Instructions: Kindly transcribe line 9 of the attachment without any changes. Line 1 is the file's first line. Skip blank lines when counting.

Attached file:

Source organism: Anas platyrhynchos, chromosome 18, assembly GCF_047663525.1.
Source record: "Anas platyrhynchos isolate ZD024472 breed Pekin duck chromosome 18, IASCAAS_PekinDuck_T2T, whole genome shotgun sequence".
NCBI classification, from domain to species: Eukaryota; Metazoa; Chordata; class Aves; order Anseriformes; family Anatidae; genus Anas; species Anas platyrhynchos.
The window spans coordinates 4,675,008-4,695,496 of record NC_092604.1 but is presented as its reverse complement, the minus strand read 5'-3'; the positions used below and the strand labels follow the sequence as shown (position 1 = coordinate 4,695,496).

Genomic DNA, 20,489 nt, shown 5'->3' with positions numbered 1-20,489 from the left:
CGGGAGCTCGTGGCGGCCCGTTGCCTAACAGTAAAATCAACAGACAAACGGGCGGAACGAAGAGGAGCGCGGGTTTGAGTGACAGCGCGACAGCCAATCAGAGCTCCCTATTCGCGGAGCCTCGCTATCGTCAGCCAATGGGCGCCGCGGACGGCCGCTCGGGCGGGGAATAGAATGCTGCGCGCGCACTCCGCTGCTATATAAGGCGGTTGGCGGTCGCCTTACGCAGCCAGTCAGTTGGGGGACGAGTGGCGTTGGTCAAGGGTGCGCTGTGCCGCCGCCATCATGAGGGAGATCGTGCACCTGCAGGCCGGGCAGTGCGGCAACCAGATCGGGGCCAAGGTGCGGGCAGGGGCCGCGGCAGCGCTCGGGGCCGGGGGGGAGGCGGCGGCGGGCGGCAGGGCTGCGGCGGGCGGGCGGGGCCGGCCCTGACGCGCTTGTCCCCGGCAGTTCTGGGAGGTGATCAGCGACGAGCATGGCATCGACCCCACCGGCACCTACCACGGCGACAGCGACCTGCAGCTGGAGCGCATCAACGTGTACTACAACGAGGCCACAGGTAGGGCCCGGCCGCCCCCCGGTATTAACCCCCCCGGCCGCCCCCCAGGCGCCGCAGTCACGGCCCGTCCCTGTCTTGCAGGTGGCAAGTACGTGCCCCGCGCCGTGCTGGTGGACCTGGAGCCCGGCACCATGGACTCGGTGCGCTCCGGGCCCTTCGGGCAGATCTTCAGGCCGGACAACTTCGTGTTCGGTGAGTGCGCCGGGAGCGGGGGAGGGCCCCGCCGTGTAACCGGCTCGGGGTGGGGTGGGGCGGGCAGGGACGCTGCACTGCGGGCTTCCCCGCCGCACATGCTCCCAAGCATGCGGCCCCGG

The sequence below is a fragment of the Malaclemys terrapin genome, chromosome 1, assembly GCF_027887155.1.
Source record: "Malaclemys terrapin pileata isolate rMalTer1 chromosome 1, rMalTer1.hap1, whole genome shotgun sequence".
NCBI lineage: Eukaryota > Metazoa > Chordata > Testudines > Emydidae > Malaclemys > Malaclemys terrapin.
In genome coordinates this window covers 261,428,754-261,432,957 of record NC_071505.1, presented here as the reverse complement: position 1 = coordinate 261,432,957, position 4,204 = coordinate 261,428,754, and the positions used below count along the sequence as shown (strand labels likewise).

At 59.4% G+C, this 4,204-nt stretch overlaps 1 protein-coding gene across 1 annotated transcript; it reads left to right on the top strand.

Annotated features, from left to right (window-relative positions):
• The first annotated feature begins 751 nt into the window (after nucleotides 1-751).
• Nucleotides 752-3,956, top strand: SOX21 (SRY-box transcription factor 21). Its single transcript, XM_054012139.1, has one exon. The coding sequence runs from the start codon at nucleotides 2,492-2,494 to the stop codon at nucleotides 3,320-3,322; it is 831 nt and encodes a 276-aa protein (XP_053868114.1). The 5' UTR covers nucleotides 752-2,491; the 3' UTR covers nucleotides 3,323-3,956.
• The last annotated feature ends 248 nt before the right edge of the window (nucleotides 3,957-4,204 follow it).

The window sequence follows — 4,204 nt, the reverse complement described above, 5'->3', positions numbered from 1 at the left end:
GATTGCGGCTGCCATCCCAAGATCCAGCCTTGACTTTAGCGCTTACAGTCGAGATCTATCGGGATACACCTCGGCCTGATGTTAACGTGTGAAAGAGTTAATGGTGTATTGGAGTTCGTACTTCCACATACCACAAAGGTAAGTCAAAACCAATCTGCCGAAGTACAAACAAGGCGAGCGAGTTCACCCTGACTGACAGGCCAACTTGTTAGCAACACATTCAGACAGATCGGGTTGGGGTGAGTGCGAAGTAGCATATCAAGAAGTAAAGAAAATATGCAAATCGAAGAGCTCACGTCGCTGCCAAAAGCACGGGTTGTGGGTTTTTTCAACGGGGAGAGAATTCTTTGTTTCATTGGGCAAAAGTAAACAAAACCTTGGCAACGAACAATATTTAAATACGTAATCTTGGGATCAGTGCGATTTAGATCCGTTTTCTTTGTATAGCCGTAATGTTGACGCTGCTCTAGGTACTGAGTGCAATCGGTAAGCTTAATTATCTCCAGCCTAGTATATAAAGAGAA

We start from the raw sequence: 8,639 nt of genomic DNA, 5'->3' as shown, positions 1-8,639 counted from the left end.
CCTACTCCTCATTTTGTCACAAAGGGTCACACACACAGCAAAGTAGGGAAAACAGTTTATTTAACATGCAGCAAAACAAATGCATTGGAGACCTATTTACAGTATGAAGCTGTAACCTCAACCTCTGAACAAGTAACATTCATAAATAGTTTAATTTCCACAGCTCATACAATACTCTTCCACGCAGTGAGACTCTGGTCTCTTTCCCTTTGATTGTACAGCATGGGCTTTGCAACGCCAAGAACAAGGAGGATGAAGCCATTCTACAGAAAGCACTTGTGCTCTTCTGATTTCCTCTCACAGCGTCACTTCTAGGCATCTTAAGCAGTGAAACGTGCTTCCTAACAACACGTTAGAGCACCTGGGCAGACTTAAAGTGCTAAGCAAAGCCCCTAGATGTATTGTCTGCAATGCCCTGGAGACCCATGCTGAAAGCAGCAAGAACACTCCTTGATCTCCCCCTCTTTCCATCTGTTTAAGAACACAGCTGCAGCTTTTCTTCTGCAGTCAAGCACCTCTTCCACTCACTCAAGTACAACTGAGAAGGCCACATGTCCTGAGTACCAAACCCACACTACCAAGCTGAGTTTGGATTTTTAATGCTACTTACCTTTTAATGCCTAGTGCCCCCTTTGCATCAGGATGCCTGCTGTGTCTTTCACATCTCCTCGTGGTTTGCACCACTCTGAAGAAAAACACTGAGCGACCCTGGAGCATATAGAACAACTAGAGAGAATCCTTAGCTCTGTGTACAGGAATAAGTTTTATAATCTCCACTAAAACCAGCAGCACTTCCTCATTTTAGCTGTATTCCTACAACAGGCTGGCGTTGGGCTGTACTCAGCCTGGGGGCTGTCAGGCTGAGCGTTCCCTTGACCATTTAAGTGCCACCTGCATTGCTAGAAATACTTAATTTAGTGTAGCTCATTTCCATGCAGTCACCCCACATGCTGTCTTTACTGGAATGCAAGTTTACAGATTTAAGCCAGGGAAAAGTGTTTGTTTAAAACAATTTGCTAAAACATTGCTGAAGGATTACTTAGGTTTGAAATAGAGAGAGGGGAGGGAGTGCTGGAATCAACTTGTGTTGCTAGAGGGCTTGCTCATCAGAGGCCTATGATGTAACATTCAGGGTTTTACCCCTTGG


NCBI lineage: Eukaryota > Metazoa > Chordata > Testudines > Emydidae > Malaclemys > Malaclemys terrapin.